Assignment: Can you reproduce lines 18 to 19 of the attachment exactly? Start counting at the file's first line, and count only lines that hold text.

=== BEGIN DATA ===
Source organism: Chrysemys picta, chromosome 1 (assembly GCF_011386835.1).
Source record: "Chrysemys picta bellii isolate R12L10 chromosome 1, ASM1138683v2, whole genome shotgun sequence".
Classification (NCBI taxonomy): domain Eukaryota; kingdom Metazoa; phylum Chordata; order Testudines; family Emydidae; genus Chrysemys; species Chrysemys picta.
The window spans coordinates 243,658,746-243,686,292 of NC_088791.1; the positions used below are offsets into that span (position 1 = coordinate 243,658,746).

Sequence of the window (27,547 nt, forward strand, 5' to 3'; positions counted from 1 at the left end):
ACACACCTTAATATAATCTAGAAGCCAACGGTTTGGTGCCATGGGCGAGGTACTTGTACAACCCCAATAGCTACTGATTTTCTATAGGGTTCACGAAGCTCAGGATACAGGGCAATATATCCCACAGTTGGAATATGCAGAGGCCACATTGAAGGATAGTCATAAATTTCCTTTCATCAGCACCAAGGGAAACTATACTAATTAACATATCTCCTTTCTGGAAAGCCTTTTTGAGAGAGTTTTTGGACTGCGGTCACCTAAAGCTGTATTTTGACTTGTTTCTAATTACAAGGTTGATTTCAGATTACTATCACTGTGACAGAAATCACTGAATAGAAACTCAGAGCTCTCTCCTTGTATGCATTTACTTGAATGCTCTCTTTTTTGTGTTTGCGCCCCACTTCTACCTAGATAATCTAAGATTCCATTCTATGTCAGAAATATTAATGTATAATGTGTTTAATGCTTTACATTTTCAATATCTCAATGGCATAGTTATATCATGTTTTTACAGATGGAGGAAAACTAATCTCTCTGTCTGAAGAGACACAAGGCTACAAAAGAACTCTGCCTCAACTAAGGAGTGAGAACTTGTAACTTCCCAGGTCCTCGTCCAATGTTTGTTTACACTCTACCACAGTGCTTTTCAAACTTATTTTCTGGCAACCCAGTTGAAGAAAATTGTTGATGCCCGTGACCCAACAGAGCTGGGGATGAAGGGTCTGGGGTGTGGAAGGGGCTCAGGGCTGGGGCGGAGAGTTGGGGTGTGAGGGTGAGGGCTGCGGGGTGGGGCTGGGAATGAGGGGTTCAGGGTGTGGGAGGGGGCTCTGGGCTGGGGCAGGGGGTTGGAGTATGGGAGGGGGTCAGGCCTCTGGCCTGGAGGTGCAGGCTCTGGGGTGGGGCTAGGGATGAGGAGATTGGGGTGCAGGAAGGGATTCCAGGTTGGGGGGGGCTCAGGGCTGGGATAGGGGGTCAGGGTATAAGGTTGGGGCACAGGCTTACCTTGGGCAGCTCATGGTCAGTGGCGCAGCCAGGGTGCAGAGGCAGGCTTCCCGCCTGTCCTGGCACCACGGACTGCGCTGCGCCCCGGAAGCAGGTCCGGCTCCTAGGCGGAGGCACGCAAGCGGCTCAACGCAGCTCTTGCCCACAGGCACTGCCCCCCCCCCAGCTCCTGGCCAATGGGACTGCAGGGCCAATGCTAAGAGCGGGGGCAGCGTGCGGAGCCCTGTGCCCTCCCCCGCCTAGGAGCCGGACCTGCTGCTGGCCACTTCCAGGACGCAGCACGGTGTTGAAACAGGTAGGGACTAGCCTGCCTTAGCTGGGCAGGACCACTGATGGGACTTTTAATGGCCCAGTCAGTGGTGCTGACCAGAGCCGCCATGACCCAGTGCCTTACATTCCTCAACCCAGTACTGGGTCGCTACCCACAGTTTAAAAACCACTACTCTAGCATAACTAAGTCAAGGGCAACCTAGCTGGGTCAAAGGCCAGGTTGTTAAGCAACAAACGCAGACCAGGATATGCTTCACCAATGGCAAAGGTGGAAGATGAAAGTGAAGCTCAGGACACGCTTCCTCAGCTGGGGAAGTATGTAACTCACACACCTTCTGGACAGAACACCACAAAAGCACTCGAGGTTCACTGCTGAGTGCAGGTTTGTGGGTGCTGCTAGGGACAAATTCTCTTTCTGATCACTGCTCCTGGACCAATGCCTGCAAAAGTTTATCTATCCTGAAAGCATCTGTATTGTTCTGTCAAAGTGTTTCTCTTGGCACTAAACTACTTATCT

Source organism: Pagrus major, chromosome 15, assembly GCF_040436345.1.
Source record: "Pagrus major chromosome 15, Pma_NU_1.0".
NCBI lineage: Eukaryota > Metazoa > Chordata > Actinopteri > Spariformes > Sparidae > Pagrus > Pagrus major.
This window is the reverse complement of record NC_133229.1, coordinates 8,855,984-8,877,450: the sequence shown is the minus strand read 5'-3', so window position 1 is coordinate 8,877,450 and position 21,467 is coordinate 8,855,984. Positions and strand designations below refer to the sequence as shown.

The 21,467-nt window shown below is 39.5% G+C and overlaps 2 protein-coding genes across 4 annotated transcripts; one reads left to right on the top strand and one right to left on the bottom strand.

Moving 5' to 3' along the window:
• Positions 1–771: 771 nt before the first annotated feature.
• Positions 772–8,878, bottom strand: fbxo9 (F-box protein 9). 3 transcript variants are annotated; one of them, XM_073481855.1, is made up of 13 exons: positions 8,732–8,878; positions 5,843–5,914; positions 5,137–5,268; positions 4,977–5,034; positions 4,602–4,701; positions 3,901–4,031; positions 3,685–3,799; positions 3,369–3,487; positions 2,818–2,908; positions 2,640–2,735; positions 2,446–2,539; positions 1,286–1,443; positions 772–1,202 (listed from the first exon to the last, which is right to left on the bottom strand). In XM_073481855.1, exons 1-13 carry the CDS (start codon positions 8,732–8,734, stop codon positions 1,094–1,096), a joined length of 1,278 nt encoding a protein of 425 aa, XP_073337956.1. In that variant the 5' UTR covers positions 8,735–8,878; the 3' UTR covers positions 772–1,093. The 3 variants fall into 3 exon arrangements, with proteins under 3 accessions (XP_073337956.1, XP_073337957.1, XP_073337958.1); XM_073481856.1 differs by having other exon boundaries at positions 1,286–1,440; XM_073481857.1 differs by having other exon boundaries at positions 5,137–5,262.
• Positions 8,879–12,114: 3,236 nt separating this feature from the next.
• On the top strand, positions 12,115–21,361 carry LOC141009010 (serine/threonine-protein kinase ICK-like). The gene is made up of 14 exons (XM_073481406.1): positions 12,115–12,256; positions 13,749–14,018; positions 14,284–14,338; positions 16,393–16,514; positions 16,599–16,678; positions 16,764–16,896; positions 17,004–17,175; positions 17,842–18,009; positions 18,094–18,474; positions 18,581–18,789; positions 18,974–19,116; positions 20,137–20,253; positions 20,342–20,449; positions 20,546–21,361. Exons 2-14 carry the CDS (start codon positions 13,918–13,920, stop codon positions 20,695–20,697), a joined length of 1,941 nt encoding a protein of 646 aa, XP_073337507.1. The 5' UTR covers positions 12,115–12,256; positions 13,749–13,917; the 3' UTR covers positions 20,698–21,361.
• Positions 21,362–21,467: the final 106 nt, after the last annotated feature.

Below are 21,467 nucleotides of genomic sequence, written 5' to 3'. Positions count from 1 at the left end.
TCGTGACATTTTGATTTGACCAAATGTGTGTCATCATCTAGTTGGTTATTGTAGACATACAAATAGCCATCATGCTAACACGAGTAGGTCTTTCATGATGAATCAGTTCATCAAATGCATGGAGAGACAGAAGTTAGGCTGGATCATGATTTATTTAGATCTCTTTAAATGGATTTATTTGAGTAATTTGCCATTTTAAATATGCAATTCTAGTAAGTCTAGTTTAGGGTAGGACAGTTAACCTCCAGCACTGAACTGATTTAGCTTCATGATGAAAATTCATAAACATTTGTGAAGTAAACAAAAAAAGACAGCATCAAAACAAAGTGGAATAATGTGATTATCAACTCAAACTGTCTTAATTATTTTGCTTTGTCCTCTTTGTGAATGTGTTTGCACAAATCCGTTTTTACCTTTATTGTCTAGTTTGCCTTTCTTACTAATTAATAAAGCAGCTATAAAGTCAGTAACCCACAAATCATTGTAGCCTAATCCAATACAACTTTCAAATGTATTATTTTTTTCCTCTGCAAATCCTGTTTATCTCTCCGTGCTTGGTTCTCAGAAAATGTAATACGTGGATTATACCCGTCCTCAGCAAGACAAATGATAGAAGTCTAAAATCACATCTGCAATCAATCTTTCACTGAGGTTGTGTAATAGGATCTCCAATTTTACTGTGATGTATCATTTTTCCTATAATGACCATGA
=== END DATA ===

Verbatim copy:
Below are 21,467 nucleotides of genomic sequence, written 5' to 3'. Positions count from 1 at the left end.
TCGTGACATTTTGATTTGACCAAATGTGTGTCATCATCTAGTTGGTTATTGTAGACATACAAATAGCCATCATGCTAACACGAGTAGGTCTTTCATGATGAATCAGTTCATCAAATGCATGGAGAGACAGAAGTTAGGCTGGATCATGATTTATTTAGATCTCTTTAAATGGATTTATTTGAGTAATTTGCCATTTTAAATATGCAATTCTAGTAAGTCTAGTTTAGGGTAGGACAGTTAACCTCCAGCACTGAACTGATTTAGCTTCATGATGAAAATTCATAAACATTTGTGAAGTAAACAAAAAAAGACAGCATCAAAACAAAGTGGAATAATGTGATTATCAACTCAAACTGTCTTAATTATTTTGCTTTGTCCTCTTTGTGAATGTGTTTGCACAAATCCGTTTTTACCTTTATTGTCTAGTTTGCCTTTCTTACTAATTAATAAAGCAGCTATAAAGTCAGTAACCCACAAATCATTGTAGCCTAATCCAATACAACTTTCAAATGTATTATTTTTTTCCTCTGCAAATCCTGTTTATCTCTCCGTGCTTGGTTCTCAGAAAATGTAATACGTGGATTATACCCGTCCTCAGCAAGACAAATGATAGAAGTCTAAAATCACATCTGCAATCAATCTTTCACTGAGGTTGTGTAATAGGATCTCCAATTTTACTGTGATGTATCATTTTTCCTATAATGACCATGA